Resilience, or the ability to carry on under less than favorable conditions, will always matter. It is the grounds for which great literature and the seeds of heroes emerge from.
Today’s culture, however, has cheated our youth into believing that suffering and injustices are unfair rather than a part of the human condition.
But injustices and circumstances aren’t just a part of the human condition that can be eradicated with the right government policies, but rather opportunities for us to learn to overcome ourselves and to do what is called, “rising to the occasion.”
Why this should matter is important. Consider the staff of the period drama “Downton Abbey.” One of the most fascinating aspects of the class drama is the absolute pride and care that all of the staff have in their positions.
Rather than dwelling on the fact that they are not the Lord or Lady of the estate, they take pride in the parts they play, no matter how lowly, and the importance of their role in making the whole work.
They view with great seriousness their ability to be a part of a team where excellency is the end result through the mastery of daily vocational duties.
To be sure, there were some characters who chaffed at their circumstances, but it still did not diminish the pride they took in their work. And we could all learn a lesson from them.
There was also some surprising truths to emerge in the characters of the elite family and the staff for which they were responsible.
First, the family of the estate felt an overarching duty to the health and well being of the servants they employed. They didn’t view their privilege as an excuse to not care for those who made the running of the estate a success.
They also understood that their decisions were not made in a vacuum but affected the livelihood and lives of those dependent on them for employment. With power, came great responsibility.
Second, the period drama perfectly illustrates that people of privilege are not immune to difficulties. Class does not protect against the brevity of life.
In circumstance after circumstance, we root for each family member to rise to the occasion set before them and to exhibit the characteristics of resilience: enduring grief, pain, circumstances and disappointments.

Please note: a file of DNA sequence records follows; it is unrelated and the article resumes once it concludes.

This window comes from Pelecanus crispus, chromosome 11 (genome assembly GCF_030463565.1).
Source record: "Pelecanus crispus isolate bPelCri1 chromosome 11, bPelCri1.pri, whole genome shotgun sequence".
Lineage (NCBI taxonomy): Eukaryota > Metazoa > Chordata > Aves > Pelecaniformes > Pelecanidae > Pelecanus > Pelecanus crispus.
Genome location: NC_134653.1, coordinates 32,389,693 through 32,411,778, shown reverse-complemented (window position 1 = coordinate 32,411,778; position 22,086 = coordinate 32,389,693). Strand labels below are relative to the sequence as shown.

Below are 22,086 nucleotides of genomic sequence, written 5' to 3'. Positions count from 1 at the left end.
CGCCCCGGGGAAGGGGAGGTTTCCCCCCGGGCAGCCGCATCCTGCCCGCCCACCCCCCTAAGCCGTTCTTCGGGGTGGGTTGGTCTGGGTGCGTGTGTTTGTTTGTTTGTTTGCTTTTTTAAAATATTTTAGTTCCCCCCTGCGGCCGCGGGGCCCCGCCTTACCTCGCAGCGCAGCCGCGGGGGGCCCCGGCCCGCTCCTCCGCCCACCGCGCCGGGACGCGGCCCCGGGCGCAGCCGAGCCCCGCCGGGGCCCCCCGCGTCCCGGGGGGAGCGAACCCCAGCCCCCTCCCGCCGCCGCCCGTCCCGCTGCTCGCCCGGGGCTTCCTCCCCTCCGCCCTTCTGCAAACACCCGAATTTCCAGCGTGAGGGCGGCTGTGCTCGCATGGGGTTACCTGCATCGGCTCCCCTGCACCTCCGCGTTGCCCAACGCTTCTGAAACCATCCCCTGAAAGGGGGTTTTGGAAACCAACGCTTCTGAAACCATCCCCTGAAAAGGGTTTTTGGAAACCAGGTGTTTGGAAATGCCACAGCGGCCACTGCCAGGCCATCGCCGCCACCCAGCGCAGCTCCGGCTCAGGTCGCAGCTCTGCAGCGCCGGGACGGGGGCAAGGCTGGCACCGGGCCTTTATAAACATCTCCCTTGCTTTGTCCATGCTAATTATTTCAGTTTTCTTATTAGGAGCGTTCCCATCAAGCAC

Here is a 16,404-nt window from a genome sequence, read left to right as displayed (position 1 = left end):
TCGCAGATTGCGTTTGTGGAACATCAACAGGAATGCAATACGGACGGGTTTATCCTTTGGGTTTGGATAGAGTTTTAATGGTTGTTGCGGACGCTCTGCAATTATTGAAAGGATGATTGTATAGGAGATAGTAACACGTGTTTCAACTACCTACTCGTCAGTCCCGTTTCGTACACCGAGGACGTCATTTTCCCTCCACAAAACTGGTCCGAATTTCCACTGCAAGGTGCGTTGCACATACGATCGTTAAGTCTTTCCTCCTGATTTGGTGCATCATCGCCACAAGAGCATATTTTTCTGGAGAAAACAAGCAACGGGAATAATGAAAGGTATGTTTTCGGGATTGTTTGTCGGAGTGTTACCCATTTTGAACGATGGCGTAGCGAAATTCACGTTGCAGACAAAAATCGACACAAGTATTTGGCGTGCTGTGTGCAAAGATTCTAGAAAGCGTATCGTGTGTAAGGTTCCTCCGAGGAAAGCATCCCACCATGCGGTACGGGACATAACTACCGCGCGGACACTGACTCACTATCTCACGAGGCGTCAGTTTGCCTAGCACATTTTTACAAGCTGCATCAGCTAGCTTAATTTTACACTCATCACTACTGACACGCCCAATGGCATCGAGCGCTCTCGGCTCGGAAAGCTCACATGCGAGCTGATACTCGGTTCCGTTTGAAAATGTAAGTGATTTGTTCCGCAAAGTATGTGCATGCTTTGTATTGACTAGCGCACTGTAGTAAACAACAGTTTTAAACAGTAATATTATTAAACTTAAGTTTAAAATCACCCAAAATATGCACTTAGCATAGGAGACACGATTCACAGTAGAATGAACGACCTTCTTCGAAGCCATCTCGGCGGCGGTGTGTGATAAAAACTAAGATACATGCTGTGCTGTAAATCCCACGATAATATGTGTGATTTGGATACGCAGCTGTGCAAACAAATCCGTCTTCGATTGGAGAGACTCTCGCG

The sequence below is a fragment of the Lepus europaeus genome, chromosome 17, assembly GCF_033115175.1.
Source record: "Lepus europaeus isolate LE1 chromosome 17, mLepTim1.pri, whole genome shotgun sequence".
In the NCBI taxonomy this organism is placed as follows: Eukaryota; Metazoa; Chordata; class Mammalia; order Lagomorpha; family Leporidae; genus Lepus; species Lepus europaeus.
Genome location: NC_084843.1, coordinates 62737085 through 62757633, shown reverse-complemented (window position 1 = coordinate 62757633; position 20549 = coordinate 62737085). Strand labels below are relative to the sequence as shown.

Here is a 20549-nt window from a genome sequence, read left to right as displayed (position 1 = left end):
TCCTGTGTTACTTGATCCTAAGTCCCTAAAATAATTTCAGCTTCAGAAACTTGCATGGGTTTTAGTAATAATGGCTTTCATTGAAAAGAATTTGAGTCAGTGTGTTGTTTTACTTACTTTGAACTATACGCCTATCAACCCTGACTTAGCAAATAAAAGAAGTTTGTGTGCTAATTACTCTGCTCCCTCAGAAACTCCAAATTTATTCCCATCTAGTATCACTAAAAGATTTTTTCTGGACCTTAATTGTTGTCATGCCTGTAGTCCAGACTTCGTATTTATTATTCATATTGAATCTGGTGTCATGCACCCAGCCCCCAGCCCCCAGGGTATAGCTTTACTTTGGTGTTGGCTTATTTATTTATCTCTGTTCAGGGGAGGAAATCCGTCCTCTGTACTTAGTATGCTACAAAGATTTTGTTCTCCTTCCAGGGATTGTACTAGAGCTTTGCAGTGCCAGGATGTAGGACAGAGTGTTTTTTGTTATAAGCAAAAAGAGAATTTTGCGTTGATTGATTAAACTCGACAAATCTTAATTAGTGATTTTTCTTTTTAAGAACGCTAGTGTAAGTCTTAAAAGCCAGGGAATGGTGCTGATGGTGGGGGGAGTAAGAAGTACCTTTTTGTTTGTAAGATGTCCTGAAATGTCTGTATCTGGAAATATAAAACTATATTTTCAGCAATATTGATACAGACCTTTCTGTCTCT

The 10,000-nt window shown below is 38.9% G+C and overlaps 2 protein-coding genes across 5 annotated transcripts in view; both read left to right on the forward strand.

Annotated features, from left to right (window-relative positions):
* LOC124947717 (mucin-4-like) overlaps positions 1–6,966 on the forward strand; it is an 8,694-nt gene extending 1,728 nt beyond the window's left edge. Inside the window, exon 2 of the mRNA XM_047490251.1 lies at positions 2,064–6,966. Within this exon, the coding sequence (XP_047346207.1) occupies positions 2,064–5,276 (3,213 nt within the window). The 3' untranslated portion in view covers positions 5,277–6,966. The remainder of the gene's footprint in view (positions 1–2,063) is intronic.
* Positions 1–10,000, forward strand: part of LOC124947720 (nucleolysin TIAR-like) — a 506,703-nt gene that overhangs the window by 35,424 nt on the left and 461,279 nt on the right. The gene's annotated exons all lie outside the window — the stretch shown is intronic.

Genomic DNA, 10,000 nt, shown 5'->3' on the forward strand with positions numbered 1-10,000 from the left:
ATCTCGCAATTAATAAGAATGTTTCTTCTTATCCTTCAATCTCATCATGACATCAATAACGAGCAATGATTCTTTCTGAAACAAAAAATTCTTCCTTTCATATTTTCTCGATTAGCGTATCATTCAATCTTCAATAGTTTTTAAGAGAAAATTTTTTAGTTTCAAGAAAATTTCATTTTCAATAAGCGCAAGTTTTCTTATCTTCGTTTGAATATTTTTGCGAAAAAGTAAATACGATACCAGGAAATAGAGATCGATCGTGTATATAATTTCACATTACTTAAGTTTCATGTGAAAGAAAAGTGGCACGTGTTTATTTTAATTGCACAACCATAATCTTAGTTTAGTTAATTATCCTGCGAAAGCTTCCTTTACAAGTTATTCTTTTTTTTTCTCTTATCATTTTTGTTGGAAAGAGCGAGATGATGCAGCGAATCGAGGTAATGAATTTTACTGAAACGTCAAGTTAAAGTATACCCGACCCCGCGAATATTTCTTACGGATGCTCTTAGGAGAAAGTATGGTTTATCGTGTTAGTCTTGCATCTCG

We are reminded that life cares little for how much money one has in the bank or what one’s title is, the privileged are not immune from the pain of life.
Myths and great literature all spring from different cultures, but they all share similar archetypes and meta-narratives.
Professor Jordan Peterson, who has made it his life career to study overarching stories and is the author of the wildly successful book Twelve Rules for Life: An antidote to Chaos, believes that accepting and even welcoming struggle are the building blocks of a flourishing life.
In the new unfolding century portrayed in Downton Abbey, we see both the family of the estate and the servants struggle with a changing post-war world. Where mechanization, electricity, autonomy and other cultural and social norms are breaking down barriers but creating new social and economic problems to overcome.
In an article by Brett and Kate McKay at The Art of Manliness, the authors discuss the wry rules for navigating a flawed universe.
“When we think about the principles which govern the universe, we typically think of laws which concern the realms of science and mathematics. Yet we also intuitively feel that there are equally universal laws unrelated to physics or calculus that explain the dynamics of social interactions, work, and the ordinary vicissitudes of daily life. Writer Paul Dickson has been compiling such principles for forty years.”
Dickson’s book, The Official Rules: 5,427 Laws, Principles, and Axioms to Help You Cope with Crises, Deadlines, Bad Luck, Rude Behavior, Red Tape, and Attacks by Inanimate Objects isn’t just a collection of an assortment of curmudgeonly philosophies designed to inculcate a contemptuous and derisive view of life say the McKays.
“Rather, these observations on the realities of living in a frail, frustrating world amongst flawed human beings are meant to function as coping mechanisms, helping the reader set reasonable expectations for navigating this crazy life and laugh at the setbacks inherent to inhabiting a universe headed towards entropy.”
The results of exercising resilience is that it raises our happiness factor. Considering again the characters of Downton Abbey, those who appear to be the most happy are the ones who have accepted their role in life, built upon their talents and understood their place in the world around them—all the while taking pride in their achievements and their fidelity to those around them.
And it wasn’t just the staff. We see through the evolution of the drama that sister Mary accepts with aplomb that she is a strong willed and beautiful woman. She doesn’t allow those who seek to clip her wings or criticize her outspokenness, to reduce her opinion of herself.
In sister Edith, we see her struggle to accept that she may never be married or find the love that both of her sisters have. To her credit, she manages to put being jilted at the altar behind her and seeks to find something to occupy herself with that nurtures her soul and affords her with purpose.
Our resilience in the face of life’s obstacles and circumstances is part of our own mega story. To attempt to eradicate pain and disappointment, is to chase folly. Resilience is a virtue we must bring back if we are ever to save our society from the brink of narcissism and debauchery. It is also what we require if we are to survive the current political and cultural climate of our own day. #Reignwell